Thursday, January 9, 2014

Blog Tour Review: Weak At The Knees

Welcome to my stop on the Weak at the Knees blog tour, hosted by Pump Up Your Book

Weak at the Knees 8

Title: Weak At the Knees
Author: Jo Kessel
Publisher: Createspace
Published: September 20, 2013
Add to Your Shelf: Goodreads
Format: Paperback
Pages: 285
Source: Received in exchange for an honest review
Mini Musing: 
My Rating: 2 Stars

“We got so busy living life that we forgot to live our dreams.”

Danni Lewis has been playing it safe for twenty-six years, but her sheltered existence is making her feel old ahead of time. When a sudden death plunges her into a spiral of grief, she throws caution to the wind and runs away to France in search of a new beginning. 

The moment ski instructor Olivier du Pape enters her shattered world she falls hard, in more ways than one.

Their mutual desire is as powerful and seductive as the mountains around them. His dark gypsy looks and piercing blue eyes are irresistible.

Only she must resist, because he has a wife – and she’d made a pact to never get involved with a married man.

But how do you choose between keeping your word and being true to your soul? 

Weak at the Knees is Jo’s debut novel in the new adult, contemporary romance genre – a story about love, loss and relationships, set between London and the heart of the French Alps.

Melissa's Musings:

I have mixed feelings  about this book. In some sections, it feels like it tries too hard, in others not hard enough. My main issue is that I didn't feel any sort of real connection to Danni. All she seemed like to me was a whiny,unmotivated main character. She feels like she tries too hard to be something she isn't by trying to make drastic changes after Amber's death. In the beginning  of the story she seems to be someone who is more content to sit on the sidelines, and suddenly Amber's death is throwing her into a tailspin and she has to go and do something unusual. And that something unusual is trying to escape her depression by running off to be a ski instructor in France.

Since I wasn't able to connect with Danni on a basic level, I also had a difficult time really believing her grief over Amber's death. I didn't feel enough of the build up of their friendship for it to really matter. Yes, she told us how she was feeling regarding Amber's death, but I didn't truly see it in her actions. I felt like the fact that they were supposed to be best friends was implied rather than shown. Since they are supposed to be best friends, it felt like the reader was just instantly meant to feel the connection that their long time friendship would give them. I wish that there had been more time given to the development of their friendship and relationship. If there had been, I would have been more entrenched in Danni's journey to change her life.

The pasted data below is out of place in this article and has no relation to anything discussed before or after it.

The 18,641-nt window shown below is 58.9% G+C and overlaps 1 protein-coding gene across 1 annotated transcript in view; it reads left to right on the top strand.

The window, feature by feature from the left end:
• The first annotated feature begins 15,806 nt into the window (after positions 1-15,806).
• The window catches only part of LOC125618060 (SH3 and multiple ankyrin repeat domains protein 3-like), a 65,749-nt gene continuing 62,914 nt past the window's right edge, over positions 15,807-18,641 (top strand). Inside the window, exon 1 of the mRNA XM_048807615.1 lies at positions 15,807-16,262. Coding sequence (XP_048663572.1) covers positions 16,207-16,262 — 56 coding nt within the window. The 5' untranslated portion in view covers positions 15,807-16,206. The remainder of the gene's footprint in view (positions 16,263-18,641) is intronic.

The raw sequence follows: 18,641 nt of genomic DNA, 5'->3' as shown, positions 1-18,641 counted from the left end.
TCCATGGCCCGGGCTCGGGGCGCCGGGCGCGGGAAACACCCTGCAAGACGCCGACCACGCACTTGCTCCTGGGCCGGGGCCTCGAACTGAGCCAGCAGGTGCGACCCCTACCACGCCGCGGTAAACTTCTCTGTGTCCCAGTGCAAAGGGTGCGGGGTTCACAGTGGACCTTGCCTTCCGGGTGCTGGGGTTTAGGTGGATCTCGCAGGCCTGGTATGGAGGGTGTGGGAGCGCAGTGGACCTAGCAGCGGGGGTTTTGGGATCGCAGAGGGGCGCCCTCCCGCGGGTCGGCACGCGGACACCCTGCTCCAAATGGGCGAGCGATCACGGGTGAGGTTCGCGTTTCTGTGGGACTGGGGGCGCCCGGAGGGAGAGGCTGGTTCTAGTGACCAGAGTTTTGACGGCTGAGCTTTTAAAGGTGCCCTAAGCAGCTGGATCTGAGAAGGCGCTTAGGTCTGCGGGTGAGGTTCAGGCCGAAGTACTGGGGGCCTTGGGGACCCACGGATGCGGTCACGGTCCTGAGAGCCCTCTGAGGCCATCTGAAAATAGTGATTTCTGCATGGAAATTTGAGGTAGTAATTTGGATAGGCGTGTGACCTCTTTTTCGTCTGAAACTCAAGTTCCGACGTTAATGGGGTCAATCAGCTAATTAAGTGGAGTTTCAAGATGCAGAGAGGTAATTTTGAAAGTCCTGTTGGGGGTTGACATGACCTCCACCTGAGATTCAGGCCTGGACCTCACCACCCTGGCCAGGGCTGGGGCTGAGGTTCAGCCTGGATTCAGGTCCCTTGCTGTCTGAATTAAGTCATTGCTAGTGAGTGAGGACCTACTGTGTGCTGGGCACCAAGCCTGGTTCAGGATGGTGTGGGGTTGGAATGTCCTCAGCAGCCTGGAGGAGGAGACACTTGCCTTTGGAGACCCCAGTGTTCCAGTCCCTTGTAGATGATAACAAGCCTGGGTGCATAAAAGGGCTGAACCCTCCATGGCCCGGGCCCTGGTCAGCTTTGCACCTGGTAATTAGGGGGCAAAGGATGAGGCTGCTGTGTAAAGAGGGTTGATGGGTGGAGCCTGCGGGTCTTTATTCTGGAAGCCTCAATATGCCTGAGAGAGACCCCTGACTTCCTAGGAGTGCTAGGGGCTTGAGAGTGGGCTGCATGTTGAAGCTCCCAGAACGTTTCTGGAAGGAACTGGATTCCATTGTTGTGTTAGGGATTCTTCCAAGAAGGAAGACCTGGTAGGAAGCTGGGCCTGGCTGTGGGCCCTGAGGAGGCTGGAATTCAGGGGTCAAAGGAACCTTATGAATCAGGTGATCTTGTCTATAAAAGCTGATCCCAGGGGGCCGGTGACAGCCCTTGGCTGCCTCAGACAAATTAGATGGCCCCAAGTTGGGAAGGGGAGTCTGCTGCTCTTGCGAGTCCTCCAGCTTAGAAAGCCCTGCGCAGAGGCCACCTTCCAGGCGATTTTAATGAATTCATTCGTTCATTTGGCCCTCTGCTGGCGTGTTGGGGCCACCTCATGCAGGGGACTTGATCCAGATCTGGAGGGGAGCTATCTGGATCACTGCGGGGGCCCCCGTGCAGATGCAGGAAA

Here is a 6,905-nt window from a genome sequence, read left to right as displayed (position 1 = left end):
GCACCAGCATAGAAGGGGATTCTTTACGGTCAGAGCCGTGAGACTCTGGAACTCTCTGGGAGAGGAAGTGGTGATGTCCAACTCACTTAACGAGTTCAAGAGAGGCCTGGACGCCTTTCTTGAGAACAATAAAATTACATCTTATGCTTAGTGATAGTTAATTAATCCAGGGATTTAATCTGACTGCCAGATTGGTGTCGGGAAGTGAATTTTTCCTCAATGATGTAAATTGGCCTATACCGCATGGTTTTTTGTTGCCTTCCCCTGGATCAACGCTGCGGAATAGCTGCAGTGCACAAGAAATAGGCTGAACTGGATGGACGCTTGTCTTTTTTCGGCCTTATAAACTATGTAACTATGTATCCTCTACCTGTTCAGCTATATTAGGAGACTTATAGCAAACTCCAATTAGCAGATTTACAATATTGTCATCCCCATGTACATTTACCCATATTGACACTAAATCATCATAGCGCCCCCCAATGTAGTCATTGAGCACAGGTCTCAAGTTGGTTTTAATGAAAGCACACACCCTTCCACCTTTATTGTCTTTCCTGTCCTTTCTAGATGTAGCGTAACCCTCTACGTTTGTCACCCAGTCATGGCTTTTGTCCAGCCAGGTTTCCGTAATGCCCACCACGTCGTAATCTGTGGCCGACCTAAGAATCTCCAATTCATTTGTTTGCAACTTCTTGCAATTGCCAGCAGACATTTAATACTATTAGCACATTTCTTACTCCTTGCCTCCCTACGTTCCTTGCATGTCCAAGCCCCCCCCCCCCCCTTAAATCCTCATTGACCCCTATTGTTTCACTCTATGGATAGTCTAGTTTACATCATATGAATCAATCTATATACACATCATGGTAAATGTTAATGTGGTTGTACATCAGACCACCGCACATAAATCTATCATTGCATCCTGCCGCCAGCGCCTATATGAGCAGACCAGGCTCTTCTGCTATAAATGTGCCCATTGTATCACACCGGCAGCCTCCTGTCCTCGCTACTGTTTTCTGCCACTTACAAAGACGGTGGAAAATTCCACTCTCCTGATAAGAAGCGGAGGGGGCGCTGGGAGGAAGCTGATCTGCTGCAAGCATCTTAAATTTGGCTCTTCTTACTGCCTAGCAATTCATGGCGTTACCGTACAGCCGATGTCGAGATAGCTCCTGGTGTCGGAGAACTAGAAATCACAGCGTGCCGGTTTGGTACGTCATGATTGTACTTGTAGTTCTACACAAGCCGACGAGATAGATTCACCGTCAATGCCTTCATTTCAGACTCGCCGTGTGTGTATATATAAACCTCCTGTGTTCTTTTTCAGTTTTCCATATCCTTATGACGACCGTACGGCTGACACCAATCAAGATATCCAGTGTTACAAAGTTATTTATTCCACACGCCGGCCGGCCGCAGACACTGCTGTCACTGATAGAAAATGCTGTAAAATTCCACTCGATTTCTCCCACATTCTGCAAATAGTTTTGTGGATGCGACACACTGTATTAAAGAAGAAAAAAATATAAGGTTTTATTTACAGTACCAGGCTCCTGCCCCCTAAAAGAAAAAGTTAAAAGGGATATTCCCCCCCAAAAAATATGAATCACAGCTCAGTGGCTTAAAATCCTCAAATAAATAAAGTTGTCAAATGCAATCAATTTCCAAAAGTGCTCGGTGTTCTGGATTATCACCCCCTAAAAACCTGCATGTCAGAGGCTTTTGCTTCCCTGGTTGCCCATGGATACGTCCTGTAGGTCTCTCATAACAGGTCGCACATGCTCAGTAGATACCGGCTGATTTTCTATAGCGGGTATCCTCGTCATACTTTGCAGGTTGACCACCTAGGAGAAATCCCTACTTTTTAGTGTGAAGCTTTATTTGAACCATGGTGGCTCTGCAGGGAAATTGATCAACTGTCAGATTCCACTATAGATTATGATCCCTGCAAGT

One aspect of the book that I did enjoy was the setting. The settings and scenery of the story were beautiful, and I could see them in my head as I read. I wanted to be in theses same places, enjoying the sights and the snow right along with the characters.

 Anyone who has read my reviews for a long time also knows that I am a sucker for any type of baking and cooking within  stories, so I really enjoyed reading the scenes  where Danni or the group is enjoying different types of food and drink. I thought that the scene where Olivier is making hot chocolate for them is really well done, I could almost taste it when I read that part

The relationships in the book aside from Danni and Amber's are interesting, but they also feel underdeveloped. It felt to me as though the reader was left to their own assumptions a little too much, and that there needed to be more development throughout the story. There is an interesting web of romantic relationships in the story with Danni being in the middle. Her relationship with Hugo seems flat, boring, and played out, so when he takes a drastic measure of his own to try and win Danni back, it feels forced, and much too late. The relationship with Rod isn't really off too much significance either, I felt it could have been left out altogether.Then there's Michel, who's trying to win her over, but she's too focused on Olivier to notice. I have to admit I do feel the tiniest bit bad for Michel, but at the same time I don't, because of the lengths he went to to drive her away once he found out about her involvement with Olivier.

I did enjoy the arc between Danni and Olivier, and was rooting for them a little bit, despite their being together breaking the pact she and Amber made. But, despite the few wrenches thrown into their relationship, I felt let down by it too. It all wrapped up too neatly in the end, and felt unrealistic.

Overall, the story fell short for me, and I didn't enjoy it nearly as much as I originally thought I would.This book has beautiful settings, and exquisite sounding food, so if those are things you like to read about this book's for you. 


Kindlemom said...

It is so hard to like a book when you can't connect with the characters. Connecting with them is so important!

Great honest review. :)

kimbacaffeinate said...

I struggle with whinny characters too. I am a doer, I rarely complain and so I tend to these type of people as selfish. Wonderful review, I am glad you enjoyed aspects of their relationship.

Melissas Midnight Musings said...

@Kindlemom and KimbaCaffeinate: I'm glad I'm not the only one who struggles with whiny characters. Thanks for stopping by!